What exactly makes the two color bolete questionable?
The fact that it bruises blue. There are no poisonous boletes that do that (except for bright red or yellow pored ones which may or may not… and they’re easily seen as poisonous because of their color), so “no blue = safe” is a good way to remember edible ones.
Worth noting that No blue = safe is not the same as no blue = good. Bitter boletes don’t blue and yet would taste terrible.
As ADAM noted above, I would add a third rule to taste the cap flesh after the first two rules evaluate to success conditions. You don’t want to pick five porcinis to find out after they’ve been chopped up and cooked that one was a bitter bolete(Tylopilus felleus). As far as I know, at the time of writing, there has only been one death attributed to the Boletaceae family (or pored mushrooms in general) and that was due to an infarction in the mid-gut due to a preexisting condition and was caused by Boletus huronensis. That doesn’t mean other boletes can’t really mess you up, but it probably won’t be listed as your cause of death…
There are also species that are edible which break both rules: Gyroporus cyanescens
Nice video, good disclaimers, perhaps a little too simplistic. The older field guides agree with what you say here, but more recent information suggests there have been fatalities resulting from consumption of white fleshed boletes from the genus Leccinum. This is confusing because the mushrooms implicated were once classed as Boletus and many field guided still list them as edible. In fact many have been eaten for years ( I have eaten some of these myself, with no ill effects). Yet the reported poisonings were severe, and were investigated by experts, so caution is advised and rule of thumb identification such as you offer here may be dangerous. Further, blue staining may be more subtle, or absent, particularly with older specimens or examples which have suffered freezing or waterlogging.
Thank you, Vernon – I appreciate it. In our area we haven’t had any issues but more caution is not a bad idea. Thank you for stopping by.
Unfortunately there are some that don’t meet these crriteria which are sickeners, such as a few culprits in Leccinium that were previously reported as edible. While you won’t die, you might be sorry you ate that if you eat a bolete that you haven’t identified a little more closely. Reactions have also been reported specifically to the cap/skin portions in the genus Suillus. A good rule of thumb is once you’re sure you have an edible mushroom, eat a very small amount to start with to see if you might be sensitive to it.
Good advice – thank you for stopping by.
[…] How To Identify an Edible Bolete Mushroom […]
I have a bright yellow Bolete that’s turned tan on top. I take it that’s one of the varieties I’m not supposed to eat even though it didn’t bruise blue. They’re growing under an oak tree in Cashiers, NC.
Take some good pictures and see if you can hunt down a local expert. If the pores on the bottom aren’t bright yellow, it may be edible. Good find either way, though!
Plenty of boletes have yellow pores on the underside, including some choice edible varieties. Don’t know where this “no yellow pores” stuff comes from.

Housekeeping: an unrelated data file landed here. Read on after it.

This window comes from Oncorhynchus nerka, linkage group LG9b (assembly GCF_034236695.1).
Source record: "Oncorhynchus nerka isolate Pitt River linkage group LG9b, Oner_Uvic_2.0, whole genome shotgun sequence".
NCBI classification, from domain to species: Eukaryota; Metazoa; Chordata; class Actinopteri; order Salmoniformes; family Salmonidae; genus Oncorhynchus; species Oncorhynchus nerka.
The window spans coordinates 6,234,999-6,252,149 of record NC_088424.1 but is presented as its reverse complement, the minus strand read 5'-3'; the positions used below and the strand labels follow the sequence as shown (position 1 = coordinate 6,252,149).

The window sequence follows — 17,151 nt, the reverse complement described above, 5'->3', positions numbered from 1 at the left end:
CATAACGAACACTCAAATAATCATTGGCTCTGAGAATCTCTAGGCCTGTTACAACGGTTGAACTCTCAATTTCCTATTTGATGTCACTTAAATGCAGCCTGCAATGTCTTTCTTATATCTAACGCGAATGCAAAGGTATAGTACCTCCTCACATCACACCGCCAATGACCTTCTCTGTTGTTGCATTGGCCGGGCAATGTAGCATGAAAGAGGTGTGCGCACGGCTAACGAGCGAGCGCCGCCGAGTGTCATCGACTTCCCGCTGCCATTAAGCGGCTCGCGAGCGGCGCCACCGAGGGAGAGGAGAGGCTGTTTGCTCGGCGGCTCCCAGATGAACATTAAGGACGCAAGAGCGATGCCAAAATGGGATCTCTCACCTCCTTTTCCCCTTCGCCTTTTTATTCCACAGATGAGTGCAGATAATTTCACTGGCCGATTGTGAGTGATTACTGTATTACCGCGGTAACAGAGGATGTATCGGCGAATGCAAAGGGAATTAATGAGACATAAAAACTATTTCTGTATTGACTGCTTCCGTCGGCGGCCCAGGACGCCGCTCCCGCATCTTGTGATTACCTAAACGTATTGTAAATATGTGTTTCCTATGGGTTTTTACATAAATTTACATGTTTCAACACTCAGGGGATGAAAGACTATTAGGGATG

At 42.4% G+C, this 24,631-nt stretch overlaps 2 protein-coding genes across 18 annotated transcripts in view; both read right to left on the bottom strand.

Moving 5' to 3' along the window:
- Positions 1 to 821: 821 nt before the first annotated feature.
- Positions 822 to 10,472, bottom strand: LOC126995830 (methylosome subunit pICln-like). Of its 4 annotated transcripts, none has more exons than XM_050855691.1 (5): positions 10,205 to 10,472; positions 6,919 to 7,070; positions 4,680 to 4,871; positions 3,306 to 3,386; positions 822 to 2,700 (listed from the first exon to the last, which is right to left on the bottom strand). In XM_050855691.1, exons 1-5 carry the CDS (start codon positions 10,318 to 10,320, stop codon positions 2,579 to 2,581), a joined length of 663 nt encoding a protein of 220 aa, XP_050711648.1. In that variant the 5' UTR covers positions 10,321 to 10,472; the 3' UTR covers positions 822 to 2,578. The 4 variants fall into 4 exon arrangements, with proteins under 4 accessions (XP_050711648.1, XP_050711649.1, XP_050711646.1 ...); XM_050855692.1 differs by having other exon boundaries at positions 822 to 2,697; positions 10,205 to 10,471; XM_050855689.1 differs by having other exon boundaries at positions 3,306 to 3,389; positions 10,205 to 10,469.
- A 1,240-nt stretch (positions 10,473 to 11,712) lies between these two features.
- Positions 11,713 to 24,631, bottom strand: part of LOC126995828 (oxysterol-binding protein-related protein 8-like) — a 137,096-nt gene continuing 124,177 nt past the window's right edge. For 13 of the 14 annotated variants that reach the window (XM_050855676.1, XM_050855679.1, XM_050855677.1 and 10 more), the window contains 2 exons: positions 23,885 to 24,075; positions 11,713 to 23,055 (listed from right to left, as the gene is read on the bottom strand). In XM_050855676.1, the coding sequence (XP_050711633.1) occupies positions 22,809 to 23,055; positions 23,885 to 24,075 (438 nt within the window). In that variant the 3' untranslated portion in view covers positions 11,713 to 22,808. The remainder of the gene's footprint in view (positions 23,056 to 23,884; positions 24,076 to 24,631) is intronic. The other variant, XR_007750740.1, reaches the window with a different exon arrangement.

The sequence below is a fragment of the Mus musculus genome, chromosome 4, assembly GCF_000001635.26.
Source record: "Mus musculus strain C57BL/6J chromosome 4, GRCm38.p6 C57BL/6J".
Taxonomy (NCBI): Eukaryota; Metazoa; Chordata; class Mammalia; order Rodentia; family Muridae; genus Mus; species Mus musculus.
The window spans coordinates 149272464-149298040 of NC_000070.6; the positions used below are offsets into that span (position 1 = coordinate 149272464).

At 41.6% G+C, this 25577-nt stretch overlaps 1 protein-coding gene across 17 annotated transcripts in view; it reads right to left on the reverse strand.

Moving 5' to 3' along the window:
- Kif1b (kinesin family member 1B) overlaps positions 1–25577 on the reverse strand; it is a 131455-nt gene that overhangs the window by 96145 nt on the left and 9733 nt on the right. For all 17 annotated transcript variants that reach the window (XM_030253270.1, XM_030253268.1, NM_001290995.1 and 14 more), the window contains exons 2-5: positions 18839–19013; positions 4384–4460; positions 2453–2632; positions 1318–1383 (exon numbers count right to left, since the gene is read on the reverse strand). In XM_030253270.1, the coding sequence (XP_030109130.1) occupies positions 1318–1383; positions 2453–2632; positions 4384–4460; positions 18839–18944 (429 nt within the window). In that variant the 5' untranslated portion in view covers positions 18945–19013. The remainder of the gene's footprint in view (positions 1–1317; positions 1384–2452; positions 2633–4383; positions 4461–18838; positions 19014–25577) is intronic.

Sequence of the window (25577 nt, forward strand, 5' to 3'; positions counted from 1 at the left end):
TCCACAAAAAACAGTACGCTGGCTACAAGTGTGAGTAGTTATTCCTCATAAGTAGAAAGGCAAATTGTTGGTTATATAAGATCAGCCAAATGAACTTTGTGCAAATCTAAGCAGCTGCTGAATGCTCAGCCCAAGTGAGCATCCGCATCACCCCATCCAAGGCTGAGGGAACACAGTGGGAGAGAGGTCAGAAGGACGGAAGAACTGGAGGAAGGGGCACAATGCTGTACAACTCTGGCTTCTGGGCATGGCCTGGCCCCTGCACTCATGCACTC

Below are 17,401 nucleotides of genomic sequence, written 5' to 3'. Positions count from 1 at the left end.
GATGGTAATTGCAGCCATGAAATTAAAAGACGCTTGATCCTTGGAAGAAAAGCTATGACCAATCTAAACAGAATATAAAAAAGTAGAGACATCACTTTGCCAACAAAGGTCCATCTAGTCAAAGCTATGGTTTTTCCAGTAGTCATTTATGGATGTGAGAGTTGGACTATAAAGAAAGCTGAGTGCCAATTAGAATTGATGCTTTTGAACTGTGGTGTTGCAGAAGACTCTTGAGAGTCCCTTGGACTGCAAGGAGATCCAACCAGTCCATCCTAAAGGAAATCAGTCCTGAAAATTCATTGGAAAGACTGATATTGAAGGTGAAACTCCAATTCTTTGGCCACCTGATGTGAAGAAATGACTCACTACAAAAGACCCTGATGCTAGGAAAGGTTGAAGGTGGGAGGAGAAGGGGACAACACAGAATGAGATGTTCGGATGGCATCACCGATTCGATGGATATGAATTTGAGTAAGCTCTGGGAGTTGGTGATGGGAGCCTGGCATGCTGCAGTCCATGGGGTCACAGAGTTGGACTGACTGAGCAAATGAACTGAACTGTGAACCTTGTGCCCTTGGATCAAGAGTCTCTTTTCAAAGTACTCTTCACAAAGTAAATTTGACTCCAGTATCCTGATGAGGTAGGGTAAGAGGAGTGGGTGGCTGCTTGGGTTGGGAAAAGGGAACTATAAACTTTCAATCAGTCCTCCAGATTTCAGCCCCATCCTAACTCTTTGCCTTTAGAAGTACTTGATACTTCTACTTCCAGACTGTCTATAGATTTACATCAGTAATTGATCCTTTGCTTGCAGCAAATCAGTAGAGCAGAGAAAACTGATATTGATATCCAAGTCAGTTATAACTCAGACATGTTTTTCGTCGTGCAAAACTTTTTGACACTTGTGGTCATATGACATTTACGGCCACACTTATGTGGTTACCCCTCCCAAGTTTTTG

Get a mushroom identification guide and use it.
That Lee is actually right. You’re off base with yellow pores. Rule of thumb for boletes is to stay away from the ones with red pores, ORANGE pores (not yellow!), or that stain blue, unless you’re more advanced. You are literally only the second person I’ve ever seen advise to avoid yellow pores. It’s honestly not a rule of thumb with experts. Even blue-staining is mostly a myth, but I guess if you want to be totally safe. Personally, I’m learning to get over my fear of blue-stains.
i have some teo colored boletes. They are yellowish inside and they dont bruise inside when theyre cut. The skin will bruise slightly from being touched but only on the bottom of the cap. This is my first time hunting for mushrooms and i wasbt sure what i had but everything im reading says theyre good. Really good in fact!! So im gonna fry up a small portion to make sure, but im a hundred perce t at this point. Those red ones in your vid are the ones that look like the ones i got but yours are the inedible ones.
Awesome! Be safe. My first few tastes scared me.
Whales are not marsupials, not even close. They are cetaceans. If the mushroom information is equally as poorly researched, the author’s credibility is somewhat lacking. (see “Snicker” comment at start of article).
Not marsupials? Then why do they carry their babies in pouches, smart guy? Wow.
I’m really sorry to correct both of you (I don’t like seeming like a know it all) but you are BOTH wrong. Recent studies have shown that whales are actually a type of rodent, more closely related to rats than dolphins.
Dolts! Scabrous rogues! Such mis-information one finds on-the-line nowadays! ACTUALLY, the FBI have been hiding the fact that whales are the ghosts of singing aliens. ‘S why they sing. (And they’re blue ’cause they eat BLEWits). Du-uh!
Incidentally, I found a (probably) bolete today -deciduous trees, ex-vineyard- which was bright yellow all over (bar the penny-bun cap). I was in a hurry but scritched at it and waited. No colour change, which I thought was odd for a yellow-pore B. It was fairly old, though. Going back tomorrow for a closer look.
P.S. Was it B. Huronensis that got re-classified? I heard stories…
NOPE. Whales are actually bats whose wings have evolved for swimming and since they don’t have to fly anymore, they grew some.
Mammal was the word you were looking for. Whales don’t have pouches for their young but they do have mammary glands which gives them the ability to produce milk, which is one of the criteria to be a mammal.
Thanks for sharing your advice and experiences about boletes.
It was a joke. My taxonomy isn’t that bad. And thank you for stopping by.